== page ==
Creating the model required building the facility up from its components. The team modeled a large, two square meter photoelectrochemical cell, assembled in a truck-transportable structure called a panel containing 14 cells. Panels were arranged in fields consisting of 1,000 panels each, and the overall facility was made up of 1,510 fields. (See Figure 1.)

The model required estimates of energy use to make all these components, plus the rest of the plant such as pipes for water and gas, storage tanks, compressors, sensors, roads, and the like. Construction, operation and decommissioning required estimates of the energy inputs, material inputs such as water and process gases, and transportation to bring in materials and cart out wastes. The plant was assumed to have a service life of 40 years.


Positive energy benefits require meeting system-level goals

Under the model’s base case conditions, the plant’s payback time is 8.1 years. The energy return on energy invested, at 1.7, is positive. The life-cycle primary energy balance over the plant’s 40-year life is more than 500 petajoules. “One petajoule is the energy required to power 50,000 hydrogen fuel-cell cars for a year,” Greenblatt points out.

“Our results show that hydrogen production based on photoelectrochemical technology has the potential to deliver significant amounts of energy,” says Sathre. “There are a number of variables that influence how much energy, and these are variables that R&D in the field needs to focus on.“

The most important factor is the overall efficiency of conversion from solar energy to hydrogen, termed the solar-to-hydrogen (STH) efficiency ratio. The higher the STH efficiency, the better the energy return (the base case assumed 10 percent conversion efficiency). The lifespan of the PEC cell, the energy used to manufacture the PEC cell, and the lifespan of the rest of the facility are the other most important factors. The report addresses a number of research directions that could lead to more efficient PEC cells.

The researchers estimate that if PEC cells have an STH efficiency of 20 percent (which they believe is possible eventually), and a cell life span of 20 years, the plant can have an energy payback time of just three years, and an EROEI of more than 3, almost double that of the base case.

“Our result validates the need for high efficiency PEC cells, something the research community already understands,” says Frances Houle, Department Head for Science-Based Scale-Up at JCAP and another of the study’s authors. “It also drives home the need for cell longevity—on the scale of years—well beyond what is currently measured in the lab, which is the scale of hours. Also, we found that the energy investment in the balance of system is smaller than that required to fabricate the PEC cells, so methods to make the cells with less energy will be impactful.”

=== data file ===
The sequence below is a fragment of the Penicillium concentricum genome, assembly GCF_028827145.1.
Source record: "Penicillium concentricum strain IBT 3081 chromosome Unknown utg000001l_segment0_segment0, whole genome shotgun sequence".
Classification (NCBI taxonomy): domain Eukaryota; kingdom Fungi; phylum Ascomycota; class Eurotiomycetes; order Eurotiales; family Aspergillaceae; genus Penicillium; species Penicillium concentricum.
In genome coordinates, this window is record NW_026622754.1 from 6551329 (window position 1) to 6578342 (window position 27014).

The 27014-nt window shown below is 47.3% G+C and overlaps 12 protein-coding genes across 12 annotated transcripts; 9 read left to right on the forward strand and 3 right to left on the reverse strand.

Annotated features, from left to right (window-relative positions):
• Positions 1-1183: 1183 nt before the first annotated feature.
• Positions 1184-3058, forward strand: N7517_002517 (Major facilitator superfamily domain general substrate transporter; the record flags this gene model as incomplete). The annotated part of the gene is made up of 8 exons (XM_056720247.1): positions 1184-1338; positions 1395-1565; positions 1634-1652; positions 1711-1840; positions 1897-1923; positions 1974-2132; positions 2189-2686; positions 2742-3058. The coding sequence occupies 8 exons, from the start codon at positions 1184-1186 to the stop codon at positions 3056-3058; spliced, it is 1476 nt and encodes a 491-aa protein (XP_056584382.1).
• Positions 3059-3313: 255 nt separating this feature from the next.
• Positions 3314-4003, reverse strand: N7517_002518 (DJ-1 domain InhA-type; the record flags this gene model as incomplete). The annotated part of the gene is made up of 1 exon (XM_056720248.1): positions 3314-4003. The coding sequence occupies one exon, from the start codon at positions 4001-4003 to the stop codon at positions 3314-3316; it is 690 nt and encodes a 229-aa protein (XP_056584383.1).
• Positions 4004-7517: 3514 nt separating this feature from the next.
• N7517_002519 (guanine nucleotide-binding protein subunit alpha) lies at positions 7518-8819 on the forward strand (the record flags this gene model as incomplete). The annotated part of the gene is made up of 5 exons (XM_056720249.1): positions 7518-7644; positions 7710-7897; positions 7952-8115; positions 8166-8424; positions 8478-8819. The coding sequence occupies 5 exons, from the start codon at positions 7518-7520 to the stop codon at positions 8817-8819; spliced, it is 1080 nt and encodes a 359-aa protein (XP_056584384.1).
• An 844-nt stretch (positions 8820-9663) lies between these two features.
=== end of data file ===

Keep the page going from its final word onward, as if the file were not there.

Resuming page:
Greenblatt adds that “research is on the right track, because the analysis suggests that a plant built with PEC technology will be energy-positive, but future R&D should ensure that the variables most affecting net energy balance—efficiency, longevity, initial energy investment—are well-understood and optimized.”

—Allan Chen

Roger Sathre, Corinne D. Scown, William R. Morrow III, John C. Stevens, Ian D. Sharp, Joel W. Ager III, Karl Walczak, Frances A. Houle, and Jeffery B. Greenblatt. “Life-cycle net energy assessment of large-scale hydrogen production via photochemical water splitting,” Energy & Environmental Sciences, DOI: 10.1039/c4ee01019a.

This research was supported by JCAP, a DOE Energy Innovation Hub, supported through the Office of Science of the US Department of Energy. Information about JCAP is available online at 


EETD Microgrids Researchers to Collaborate with MIT and IIT-Comillas University

Lawrence Berkeley National Laboratory (Berkeley Lab) announces the signature of a collaboration license with the Massachusetts Institute of Technology and IIT-Comillas University (Madrid) for the Utility of the Future Program. DER-CAM, software developed in the Microgrids Group at the Environmental Energy Technologies Division (EETD), will play a key-role in this project, which is part of the MIT Energy Initiative.

Greater utilization of local energy resources, increasing use of natural gas (NG), and integration of renewables (solar photovoltaic and wind) into electricity supply are prominent in contemporary discussions of energy policy both in the European Union and the U.S. The deployment of distributed generation (DG) and renewable energy sources is expected to grow in coming years, and significant impacts on the operation and planning of distribution grids and, more generally, the sustainability of energy systems, are expected.

DER-CAM, the Distributed Energy Resources Customer Adoption Model, has been developed and improved for more than 10 years at Berkeley Lab. The main feature of DER-CAM is its ability to determine the cost-optimal design inside one or more buildings. It chooses which DG technologies a customer should adopt and how these technologies should be operated based on specific site load, technology characteristics and price information. This makes DER-CAM the ideal software for such a project.